b) To quote from the work without falsifying the intent of the author in order to make comment on or illustrate his/her own work;
c) To quote from the work without falsifying the intent of the author in order to write newspaper articles or for use in periodical publications, broadcasting and television programs, and documentary films;
d) To quote from the work without falsifying the intent of the author in order to teach or test knowledge at school;
e) To copy the work for archives and use in libraries;
f) To translate, publish works from Vietnamese into the languages of ethnic minorities in Vietnam and vice versa;
g) To perform theatrical works and other types of performing art in cultural and propaganda activities at public places;
h) To make direct audio and visual recording of performances, to report on topical events or for teaching;
i) To take photograph, televise and otherwise introduce works of sculpture, architecture, photography and applied arts displayed at public places in order to introduce such works;
j) To convert a printed work into Braille characters for the blind.
2. The right to use works as defined in Clause 1 of this Article shall not apply to the copying of architectural works, sculptural works and computer software.
The above dispute shows the two legal key issues the court has to decide are: question (1) whether the defendant’s act of copy of the other’s copyrighted works to create the former’s own critique work has fallen into any of fair use defenses stipulated in Section 760 and 761 or not?, and question (2) to what extent are the substantiality and amount of quotations beyond the threshold of accepted fair use?
We consider that the three-step test present in both Section 760 and 761 is arranged in an opposite manner, particularly, certain special cases (step 1 under three-step test) listed out consist of 11 circumstances at Section 761(1) including such situations involved in the dispute as “quoting from the work without falsifying the intent of the author in order to make comment on or illustrate one’s own work or “reproducing the work for private use” whilst both step 2 - such reproduction does not conflict with a normal exploitation of the work and step 3 - does not unreasonably prejudice the legitimate interests of the author – are incorporated into Section 760 that is responsible for confining and imposing prerequisite conditions before Section 761(1) based situations are enforceable. Hence, we think that the fact the bench court’s failure to thoroughly scrutinize and correctly understand the three-step test (included in both Sections 760 and 761 in a bit strange manner) led to a series of significant misjudgments, namely:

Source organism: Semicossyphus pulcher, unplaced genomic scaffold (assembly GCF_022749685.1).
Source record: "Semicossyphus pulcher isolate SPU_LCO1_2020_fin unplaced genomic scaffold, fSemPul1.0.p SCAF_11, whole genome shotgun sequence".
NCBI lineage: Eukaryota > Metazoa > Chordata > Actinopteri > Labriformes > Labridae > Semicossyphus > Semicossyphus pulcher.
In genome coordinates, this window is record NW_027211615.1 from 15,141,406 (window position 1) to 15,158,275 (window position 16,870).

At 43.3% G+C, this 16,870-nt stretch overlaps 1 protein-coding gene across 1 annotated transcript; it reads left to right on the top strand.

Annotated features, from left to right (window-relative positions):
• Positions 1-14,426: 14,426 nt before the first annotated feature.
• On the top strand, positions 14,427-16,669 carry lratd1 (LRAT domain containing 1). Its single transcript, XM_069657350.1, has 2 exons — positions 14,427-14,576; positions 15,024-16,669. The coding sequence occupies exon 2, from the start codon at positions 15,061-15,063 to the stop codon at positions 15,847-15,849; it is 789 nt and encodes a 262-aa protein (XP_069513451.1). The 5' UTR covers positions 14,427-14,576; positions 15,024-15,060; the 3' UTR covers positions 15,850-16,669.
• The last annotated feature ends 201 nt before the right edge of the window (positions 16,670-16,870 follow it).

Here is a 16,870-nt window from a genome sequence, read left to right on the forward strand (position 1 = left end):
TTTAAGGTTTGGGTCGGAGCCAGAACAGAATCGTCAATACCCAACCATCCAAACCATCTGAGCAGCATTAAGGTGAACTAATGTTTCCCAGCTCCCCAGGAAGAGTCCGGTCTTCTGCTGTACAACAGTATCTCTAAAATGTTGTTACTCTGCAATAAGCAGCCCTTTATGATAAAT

(a) Quote or quotation is always quote or quotation only which never means making a full copy or reproduction of other’s work because according to multiple dictionaries including Vietnamese dictionaries, such as the Collins Dictionary “a quote from a book, poem, play, or speech is a passage or phrase from it”. Accordingly, the bench court insisted that the defendant’s using whole and verbatim copy of 4 articles without remuneration to the plaintiff is obviously wrong
(b) Supposing that the defendant’s using 4 articles is lawful, the appellate award still showed the justice really did not take into consideration all of the limitations and conditions set out in Section 760 before applying Section 761, that states that such use neither has profit purpose nor affect the normal exploitation of the work nor detrimental to other interests of the author.
(c) Moreover, another error made by the bench court is that copyright protection granted to a work absolutely does not depend on the quality, goodness or badness of the work whereby any work that is created and fixed in a certain material form or also known as fixed in any tangible medium of expression with originality is copyrightable. Therefore, the justification by the bench court that due to the plaintiff’s failure to counter-argue the defendant’s critique, the defendant is forced to copy the whole literal articles by the plaintiff is obviously unpersuasive.
Fair use, fair dealing, certain free uses or limitations and exceptions to or limitations of rights, copyright often used interchangeably in jurisprudence and copyright laws of countries all around the world is very significant legal tool to help balance the exclusive rights between copyright holders and the freedom of speech of the public. The well-reasoned acceptance or denial of fair use or copyright non-infringement defense that is inherently regarded a quite complicated seems to be far from becoming real in Vietnam. However, we should hope in near future a persuasively-reasoned judgment in Vietnam regarding the copyright-related fair use will be come out.